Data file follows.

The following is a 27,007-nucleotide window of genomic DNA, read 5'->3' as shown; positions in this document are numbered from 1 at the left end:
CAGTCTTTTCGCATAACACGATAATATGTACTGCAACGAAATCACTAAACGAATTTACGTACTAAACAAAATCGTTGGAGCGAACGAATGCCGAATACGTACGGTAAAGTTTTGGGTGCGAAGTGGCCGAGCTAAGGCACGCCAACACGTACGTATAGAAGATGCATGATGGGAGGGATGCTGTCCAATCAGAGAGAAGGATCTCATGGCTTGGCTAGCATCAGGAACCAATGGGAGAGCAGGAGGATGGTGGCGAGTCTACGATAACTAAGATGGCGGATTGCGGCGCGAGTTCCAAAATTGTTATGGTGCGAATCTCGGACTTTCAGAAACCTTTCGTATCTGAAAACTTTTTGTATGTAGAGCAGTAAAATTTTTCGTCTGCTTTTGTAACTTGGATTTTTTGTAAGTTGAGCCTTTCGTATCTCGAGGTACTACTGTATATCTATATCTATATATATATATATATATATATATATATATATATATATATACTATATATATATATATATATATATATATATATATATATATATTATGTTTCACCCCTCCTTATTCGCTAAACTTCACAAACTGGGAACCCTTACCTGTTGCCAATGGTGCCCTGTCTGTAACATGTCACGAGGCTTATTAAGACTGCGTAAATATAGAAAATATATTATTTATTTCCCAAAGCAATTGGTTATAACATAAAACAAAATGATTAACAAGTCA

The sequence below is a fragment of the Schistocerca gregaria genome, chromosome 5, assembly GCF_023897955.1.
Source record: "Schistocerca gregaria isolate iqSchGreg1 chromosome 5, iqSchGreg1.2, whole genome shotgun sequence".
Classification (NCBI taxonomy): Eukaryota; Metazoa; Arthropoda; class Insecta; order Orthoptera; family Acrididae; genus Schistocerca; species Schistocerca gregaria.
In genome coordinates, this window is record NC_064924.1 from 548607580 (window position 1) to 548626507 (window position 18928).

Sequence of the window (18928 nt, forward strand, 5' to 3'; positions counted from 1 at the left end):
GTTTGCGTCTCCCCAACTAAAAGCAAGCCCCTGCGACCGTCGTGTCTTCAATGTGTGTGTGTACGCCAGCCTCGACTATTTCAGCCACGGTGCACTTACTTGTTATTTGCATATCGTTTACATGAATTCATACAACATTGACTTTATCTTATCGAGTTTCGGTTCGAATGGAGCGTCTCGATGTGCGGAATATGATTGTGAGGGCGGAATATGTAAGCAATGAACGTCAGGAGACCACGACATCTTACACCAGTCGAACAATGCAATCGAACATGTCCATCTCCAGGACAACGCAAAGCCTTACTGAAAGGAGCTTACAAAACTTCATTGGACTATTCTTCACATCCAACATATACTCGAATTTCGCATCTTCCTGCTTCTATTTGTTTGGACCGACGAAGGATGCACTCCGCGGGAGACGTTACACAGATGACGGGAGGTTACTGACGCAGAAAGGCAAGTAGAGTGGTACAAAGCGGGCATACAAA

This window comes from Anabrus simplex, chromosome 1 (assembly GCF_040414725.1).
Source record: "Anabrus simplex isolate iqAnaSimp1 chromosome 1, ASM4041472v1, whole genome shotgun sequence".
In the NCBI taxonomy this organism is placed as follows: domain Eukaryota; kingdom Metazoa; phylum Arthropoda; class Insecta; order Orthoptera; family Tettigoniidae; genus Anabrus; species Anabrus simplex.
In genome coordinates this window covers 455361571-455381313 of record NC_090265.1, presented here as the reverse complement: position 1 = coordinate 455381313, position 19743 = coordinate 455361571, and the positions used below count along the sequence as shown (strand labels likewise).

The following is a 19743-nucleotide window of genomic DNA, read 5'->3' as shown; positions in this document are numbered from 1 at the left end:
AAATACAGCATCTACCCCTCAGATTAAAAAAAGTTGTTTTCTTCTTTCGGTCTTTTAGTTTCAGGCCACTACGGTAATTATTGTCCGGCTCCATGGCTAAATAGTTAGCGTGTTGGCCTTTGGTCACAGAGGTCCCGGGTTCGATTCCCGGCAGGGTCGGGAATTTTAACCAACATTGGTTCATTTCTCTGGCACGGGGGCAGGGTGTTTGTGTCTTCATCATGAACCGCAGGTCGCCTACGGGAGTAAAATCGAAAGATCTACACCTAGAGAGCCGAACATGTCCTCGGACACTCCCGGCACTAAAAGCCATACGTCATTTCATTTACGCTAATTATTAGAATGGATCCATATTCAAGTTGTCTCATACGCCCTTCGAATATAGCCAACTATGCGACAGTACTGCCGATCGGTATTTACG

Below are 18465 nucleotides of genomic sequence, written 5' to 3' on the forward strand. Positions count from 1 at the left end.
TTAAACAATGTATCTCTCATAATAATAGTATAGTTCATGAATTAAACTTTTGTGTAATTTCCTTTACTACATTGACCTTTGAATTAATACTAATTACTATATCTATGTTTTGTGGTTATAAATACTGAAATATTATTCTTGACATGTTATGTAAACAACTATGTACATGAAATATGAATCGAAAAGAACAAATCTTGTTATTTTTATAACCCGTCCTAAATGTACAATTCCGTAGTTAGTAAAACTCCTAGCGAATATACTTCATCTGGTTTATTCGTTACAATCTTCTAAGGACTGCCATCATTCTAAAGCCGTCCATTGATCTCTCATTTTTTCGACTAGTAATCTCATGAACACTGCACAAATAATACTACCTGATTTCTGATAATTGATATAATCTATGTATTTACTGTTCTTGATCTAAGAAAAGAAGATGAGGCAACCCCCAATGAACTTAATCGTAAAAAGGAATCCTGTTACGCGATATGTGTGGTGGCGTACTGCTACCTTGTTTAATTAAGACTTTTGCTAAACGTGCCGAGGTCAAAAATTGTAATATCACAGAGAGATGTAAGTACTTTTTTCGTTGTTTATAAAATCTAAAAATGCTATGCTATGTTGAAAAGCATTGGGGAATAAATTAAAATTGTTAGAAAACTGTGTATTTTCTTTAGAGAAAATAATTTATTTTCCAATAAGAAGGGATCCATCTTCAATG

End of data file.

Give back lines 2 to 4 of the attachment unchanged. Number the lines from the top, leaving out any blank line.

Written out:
CAGTCTTTTCGCATAACACGATAATATGTACTGCAACGAAATCACTAAACGAATTTACGTACTAAACAAAATCGTTGGAGCGAACGAATGCCGAATACGTACGGTAAAGTTTTGGGTGCGAAGTGGCCGAGCTAAGGCACGCCAACACGTACGTATAGAAGATGCATGATGGGAGGGATGCTGTCCAATCAGAGAGAAGGATCTCATGGCTTGGCTAGCATCAGGAACCAATGGGAGAGCAGGAGGATGGTGGCGAGTCTACGATAACTAAGATGGCGGATTGCGGCGCGAGTTCCAAAATTGTTATGGTGCGAATCTCGGACTTTCAGAAACCTTTCGTATCTGAAAACTTTTTGTATGTAGAGCAGTAAAATTTTTCGTCTGCTTTTGTAACTTGGATTTTTTGTAAGTTGAGCCTTTCGTATCTCGAGGTACTACTGTATATCTATATCTATATATATATATATATATATATATATATATATATATATATACTATATATATATATATATATATATATATATATATATATATATTATGTTTCACCCCTCCTTATTCGCTAAACTTCACAAACTGGGAACCCTTACCTGTTGCCAATGGTGCCCTGTCTGTAACATGTCACGAGGCTTATTAAGACTGCGTAAATATAGAAAATATATTATTTATTTCCCAAAGCAATTGGTTATAACATAAAACAAAATGATTAACAAGTCA

The sequence below is a fragment of the Schistocerca gregaria genome, chromosome 5, assembly GCF_023897955.1.
Source record: "Schistocerca gregaria isolate iqSchGreg1 chromosome 5, iqSchGreg1.2, whole genome shotgun sequence".